At Streak, we recently partnered with Google to release our Gmail Add-on as part of the Add-ons launch. The Add-on is our first major foray into integrating with your existing mobile apps: it lets you better organize your work email in the mobile Gmail app, and makes it easier to collaborate with your team to make sure nothing slips through the cracks. The reception has been great. Our Add-on is top rated in the Marketplace and tens of thousands of users interact with it regularly. But the backend of the Add-on is also new: it’s 100% powered by GraphQL, albeit in an unusual way, and I wanted to share the engineering story of how we got here.
A Performance Problem
Our GraphQL journey started with us staring at a loading spinner. The fundamental purpose of our Gmail Add-on is to give the user more context about their emails. Useful context comes in many forms. If you’ve told Streak that an email is part of a sales deal, then we should add information about that deal when you view the email. If the customer you’re talking to is also talking to somebody else on your support team about an issue, you probably want to know that. And if the customer’s trial is going to run out today and might need to be extended, that’s important, too.
We realized that to get acceptable performance, we needed to combine the requests. Instead of getting “/email/15fb6cb3b627304f” followed by getting “/contacts/15fb6cb3b627304f”, we needed one endpoint: “/emails+contacts/15fb6cb3b627304f”. We spent a while manually bundling handlers together, but it turns out nobody on our team wanted to pick up artisanally hand-crafting batch endpoints as a long-term hobby.
Griping about it at lunch one day, one of our frontend developers suggested GraphQL. GraphQL bundles a lot of functionality that’s useful for making flexible APIs in a query language and a simple HTTP protocol. And relevant to our interests, GraphQL lets you request multiple objects in one go.
It also provides functionality for introspecting response schemas, only fetching portions of a response (to save bandwidth costs), and for eagerly requesting related objects (e.g. following foreign keys to their object). This is very powerful, but in the context of a user-facing API, also a little scary. Some of our teams have hundreds of thousands of deals. What if somebody requested all of them and their related information in one go?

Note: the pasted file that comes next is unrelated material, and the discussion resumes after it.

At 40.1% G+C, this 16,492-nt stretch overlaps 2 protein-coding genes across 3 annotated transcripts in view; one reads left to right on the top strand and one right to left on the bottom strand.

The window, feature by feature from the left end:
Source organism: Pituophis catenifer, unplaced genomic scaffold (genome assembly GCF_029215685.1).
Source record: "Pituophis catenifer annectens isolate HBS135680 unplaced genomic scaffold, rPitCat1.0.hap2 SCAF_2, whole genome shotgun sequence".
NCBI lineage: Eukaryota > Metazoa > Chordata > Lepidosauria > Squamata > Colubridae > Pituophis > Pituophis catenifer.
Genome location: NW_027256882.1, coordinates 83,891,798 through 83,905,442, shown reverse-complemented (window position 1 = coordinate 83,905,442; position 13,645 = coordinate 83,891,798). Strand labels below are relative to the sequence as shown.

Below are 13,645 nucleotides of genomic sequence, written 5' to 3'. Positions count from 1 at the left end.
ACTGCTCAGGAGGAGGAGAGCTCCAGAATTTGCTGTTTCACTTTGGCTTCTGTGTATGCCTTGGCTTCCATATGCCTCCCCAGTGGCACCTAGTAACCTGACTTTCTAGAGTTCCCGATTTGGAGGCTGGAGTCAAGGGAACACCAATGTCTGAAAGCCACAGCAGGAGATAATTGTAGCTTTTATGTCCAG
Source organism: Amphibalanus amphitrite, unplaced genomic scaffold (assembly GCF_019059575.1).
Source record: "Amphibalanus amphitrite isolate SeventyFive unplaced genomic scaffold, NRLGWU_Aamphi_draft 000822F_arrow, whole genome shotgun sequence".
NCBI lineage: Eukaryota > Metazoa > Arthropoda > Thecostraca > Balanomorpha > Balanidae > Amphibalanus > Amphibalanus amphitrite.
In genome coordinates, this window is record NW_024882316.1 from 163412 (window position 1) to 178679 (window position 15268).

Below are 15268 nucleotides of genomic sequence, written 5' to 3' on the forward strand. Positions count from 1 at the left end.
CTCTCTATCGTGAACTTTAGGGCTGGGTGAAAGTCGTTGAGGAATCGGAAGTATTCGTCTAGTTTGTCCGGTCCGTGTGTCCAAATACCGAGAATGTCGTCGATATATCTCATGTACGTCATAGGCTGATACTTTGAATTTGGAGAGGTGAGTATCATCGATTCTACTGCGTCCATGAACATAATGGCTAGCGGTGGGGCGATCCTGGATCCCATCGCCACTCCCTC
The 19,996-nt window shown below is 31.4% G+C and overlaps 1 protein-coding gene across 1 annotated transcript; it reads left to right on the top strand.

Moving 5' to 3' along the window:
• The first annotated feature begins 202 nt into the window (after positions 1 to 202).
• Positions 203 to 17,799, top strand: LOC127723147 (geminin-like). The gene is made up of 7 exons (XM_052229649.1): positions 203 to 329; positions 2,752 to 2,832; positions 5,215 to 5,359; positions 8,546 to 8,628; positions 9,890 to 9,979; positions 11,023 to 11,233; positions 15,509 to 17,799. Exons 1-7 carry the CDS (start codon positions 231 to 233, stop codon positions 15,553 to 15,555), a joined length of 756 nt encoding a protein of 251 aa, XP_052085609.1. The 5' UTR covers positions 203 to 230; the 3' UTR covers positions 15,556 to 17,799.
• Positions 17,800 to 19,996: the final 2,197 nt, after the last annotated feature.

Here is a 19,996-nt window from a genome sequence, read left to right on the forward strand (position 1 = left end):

So we decided to take a measured approach to GraphQL, using it only for communication between our Add-on running in the Apps Script sandbox and our backend to start.
GraphQL Implementation Strategies
There are two main models for retrofitting GraphQL onto a RESTful API backend. The first adds a proxy layer in front of the existing server, typically in Node since that runtime has the original GraphQL backend server. The proxy translates the GraphQL query into traditional API requests, sends them in parallel, and constructs the GraphQL response.
The second model adds a GraphQL endpoint directly on our backend server, using the graphql-java library. This endpoint either programmatically requests information from the existing endpoints, or does the same work they do to fetch the data from our backend datastore.
The main arguments in favor of the proxy approach was that it was completely separated from our existing stack. Our existing endpoints were well-tested, we were confident that we knew how to monitor them, and we knew that they correctly enforced permissions.
The main arguments for the integrated approach center around development and runtime efficiency:
- Thinking about development time, our existing API uses GSON to serialize data model objects into responses. By reusing the annotation and type information from GSON, we don’t have to duplicate our data model schema when creating our GraphQL endpoints.
- Then at runtime, many of our existing API endpoints have to fetch multiple objects in order to provide their results. For instance, when fetching a contact, we also have to fetch the team that contact belongs to in order to make sure the current user has permission to view the contact. If a GraphQL query wants both the contact and its team, we shouldn’t need to fetch the team once for the GraphQL query and then again to check permissions for the contact.
Since our whole purpose of using GraphQL was to make our Add-ons more efficient, we decided to pursue the integrated option. After some fun with Maven and getting Java 8 deployed on App Engine, we got a proof of concept working.
The good news: requests were batched and the request took about half as long as the previous serial requests.
The bad news: half as long as the previous serial requests was still roughly six seconds longer than we were looking for.
Hopeful but with a ways to go, we dove into the exciting world of GraphQL layering and instrumentation to track down the lingering performance issues.
We’ll talk more about our GraphQL experience next week, and in future blog posts delve into the build infrastructure we developed to build the Add-on itself and how we used Google Cloud Spanner to enhance our backend performance.